In Cameroon on the other hand, it was not only the lack of financing of female SMEs by formal financial institutions but especially the scarcity of training and capacity building programs to sustain these SMEs.
Mali faces weaknesses in the legal and judiciary system to support effective inclusive access to finance and in Morocco, women entrepreneurship’s level remains low mostly due to cultural barriers.
In Nigeria, societal norms magnified by religious and cultural beliefs limit female labor force participation and land ownership.
In Zambia, there was a lack of supply of financial products that cater to women in business. Policymakers and national governments have embraced an agenda for greater financial inclusion of female entrepreneurs, however the existing gender finance programs are few and where prevalent are of limited scale.
Goals of the AFAWA Program
The Affirmative Finance Action for Women in Africa (AFAWA) Program will empower women in business with capacity development, training, mentoring, information and knowledge sharing.
This approach is particularly important for women-led enterprises, many of which can be classified as micro or small enterprises, which may have equal access to finance to help grow their business in theory but lack the supporting tools to effectively access it.
AFAWA has taken a holistic approach that is translated into four components: (1) a financing window that will direct financial resources firstly to financial institutions that have the potential to increase their portfolio of women’s business clientele and secondly to women-led or owned enterprises within private or public financing operations; (2) technical assistance support to women in business financing ecosystem, ranging from eligible financial institutions to macro lending institutions and to women entrepreneurs’ networks, paying particular attention to the contextual dimensions and different stages of the business life cycle; (3) the enabling environment aims to protect the interest of women MSMEs in the review of policies, regulations, compliance systems, labor and land laws, and formalities, in order to provide a conducive business environment for MSMEs to grow and conduct business; (4) the creation of a ‘single point’ knowledge hub, where women entrepreneurs throughout the continent, who are looking to start, grow or scale their businesses, will have access to a wide range of information on financial and non financial services, on local and international markets, and space to share experiences and benefit from online training module and mentoring channels.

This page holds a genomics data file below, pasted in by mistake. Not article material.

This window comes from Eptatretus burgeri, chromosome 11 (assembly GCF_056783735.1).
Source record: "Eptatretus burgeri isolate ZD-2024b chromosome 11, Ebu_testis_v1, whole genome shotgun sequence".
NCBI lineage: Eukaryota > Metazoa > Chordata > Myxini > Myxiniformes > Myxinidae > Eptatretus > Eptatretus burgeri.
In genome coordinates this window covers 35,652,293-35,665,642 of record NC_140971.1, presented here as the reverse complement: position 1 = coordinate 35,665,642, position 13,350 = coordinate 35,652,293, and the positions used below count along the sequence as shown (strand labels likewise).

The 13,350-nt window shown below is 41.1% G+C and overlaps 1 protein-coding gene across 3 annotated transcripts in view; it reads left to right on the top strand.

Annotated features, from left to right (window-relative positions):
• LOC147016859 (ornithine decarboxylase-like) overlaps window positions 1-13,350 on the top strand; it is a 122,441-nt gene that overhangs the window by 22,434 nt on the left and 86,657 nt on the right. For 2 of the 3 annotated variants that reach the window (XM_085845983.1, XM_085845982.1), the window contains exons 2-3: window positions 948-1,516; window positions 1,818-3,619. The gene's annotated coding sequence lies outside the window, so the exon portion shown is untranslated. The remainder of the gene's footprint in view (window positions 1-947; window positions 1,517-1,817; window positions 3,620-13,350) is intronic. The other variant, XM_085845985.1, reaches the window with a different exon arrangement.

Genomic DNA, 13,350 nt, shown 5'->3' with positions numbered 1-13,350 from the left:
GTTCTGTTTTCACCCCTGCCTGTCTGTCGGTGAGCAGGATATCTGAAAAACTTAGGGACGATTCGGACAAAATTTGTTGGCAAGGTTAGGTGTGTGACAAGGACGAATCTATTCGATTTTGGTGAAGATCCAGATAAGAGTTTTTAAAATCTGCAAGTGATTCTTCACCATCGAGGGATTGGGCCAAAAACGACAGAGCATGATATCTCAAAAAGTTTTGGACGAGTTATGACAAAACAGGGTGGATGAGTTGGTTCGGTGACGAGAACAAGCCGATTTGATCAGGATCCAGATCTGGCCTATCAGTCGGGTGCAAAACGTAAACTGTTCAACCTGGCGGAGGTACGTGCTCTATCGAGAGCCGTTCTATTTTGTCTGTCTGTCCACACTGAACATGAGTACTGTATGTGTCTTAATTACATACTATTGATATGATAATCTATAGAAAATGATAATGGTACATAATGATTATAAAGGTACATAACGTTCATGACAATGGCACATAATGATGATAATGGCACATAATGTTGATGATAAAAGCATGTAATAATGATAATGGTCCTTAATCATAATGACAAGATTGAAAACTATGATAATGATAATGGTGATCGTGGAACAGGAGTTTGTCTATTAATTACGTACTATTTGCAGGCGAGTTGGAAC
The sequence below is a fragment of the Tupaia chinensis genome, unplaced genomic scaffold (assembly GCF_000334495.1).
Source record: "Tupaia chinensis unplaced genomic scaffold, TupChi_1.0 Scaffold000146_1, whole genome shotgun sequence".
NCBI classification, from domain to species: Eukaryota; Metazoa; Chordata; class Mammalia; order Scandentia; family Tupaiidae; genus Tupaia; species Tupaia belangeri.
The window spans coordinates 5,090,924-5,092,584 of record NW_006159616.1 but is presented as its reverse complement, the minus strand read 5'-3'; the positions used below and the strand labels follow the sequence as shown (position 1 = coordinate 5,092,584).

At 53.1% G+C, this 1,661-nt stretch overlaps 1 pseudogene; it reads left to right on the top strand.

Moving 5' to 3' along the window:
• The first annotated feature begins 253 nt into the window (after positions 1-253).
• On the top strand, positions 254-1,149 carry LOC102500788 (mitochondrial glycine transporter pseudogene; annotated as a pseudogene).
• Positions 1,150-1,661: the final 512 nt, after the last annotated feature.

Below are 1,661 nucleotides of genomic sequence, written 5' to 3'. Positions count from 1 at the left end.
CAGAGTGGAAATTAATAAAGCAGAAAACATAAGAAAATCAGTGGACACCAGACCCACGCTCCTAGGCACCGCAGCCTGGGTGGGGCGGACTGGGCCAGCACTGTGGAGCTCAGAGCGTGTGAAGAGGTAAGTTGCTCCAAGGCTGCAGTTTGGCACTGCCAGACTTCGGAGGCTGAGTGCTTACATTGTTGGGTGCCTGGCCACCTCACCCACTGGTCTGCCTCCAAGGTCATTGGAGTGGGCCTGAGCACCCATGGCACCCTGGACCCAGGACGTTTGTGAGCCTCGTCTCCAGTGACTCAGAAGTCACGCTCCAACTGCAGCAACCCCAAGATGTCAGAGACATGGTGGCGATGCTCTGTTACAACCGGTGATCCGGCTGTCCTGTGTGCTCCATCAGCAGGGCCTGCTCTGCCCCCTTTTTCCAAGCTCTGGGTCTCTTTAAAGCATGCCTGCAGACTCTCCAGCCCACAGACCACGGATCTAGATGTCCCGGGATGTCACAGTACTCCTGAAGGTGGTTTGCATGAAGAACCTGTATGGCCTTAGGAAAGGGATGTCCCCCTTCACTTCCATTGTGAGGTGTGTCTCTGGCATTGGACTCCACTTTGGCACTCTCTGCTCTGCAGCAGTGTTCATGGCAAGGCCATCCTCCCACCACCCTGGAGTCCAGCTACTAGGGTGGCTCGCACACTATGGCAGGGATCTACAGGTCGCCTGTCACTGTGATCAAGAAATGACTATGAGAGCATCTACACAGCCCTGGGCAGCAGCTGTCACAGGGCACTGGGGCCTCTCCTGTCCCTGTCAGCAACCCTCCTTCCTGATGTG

How to get involved
AFAWA will support the development of strong women-led businesses and formal women’s cooperatives operating along value chains; it will engage to secure government commitments and policy, legal and regulatory reforms; it will support the growth of women’s businesses, with a commensurate increase in income and job creation; it will provide advice on the development of financial products and related services for women in business that are affordable, accessible and available; it will facilitate increasing access to capital, access to information and building capacity for women in business; and it will advocate the business case for financing women in business and building the necessary capacity within financial institutions.
AFAWA is looking for financial institutions, enterprises, women entrepreneurs, and regulators, with whom to bring AFAWA’s goal into concrete actions. The AFAWA Team would be pleased to further engage your organization on such business opportunities. -AfDB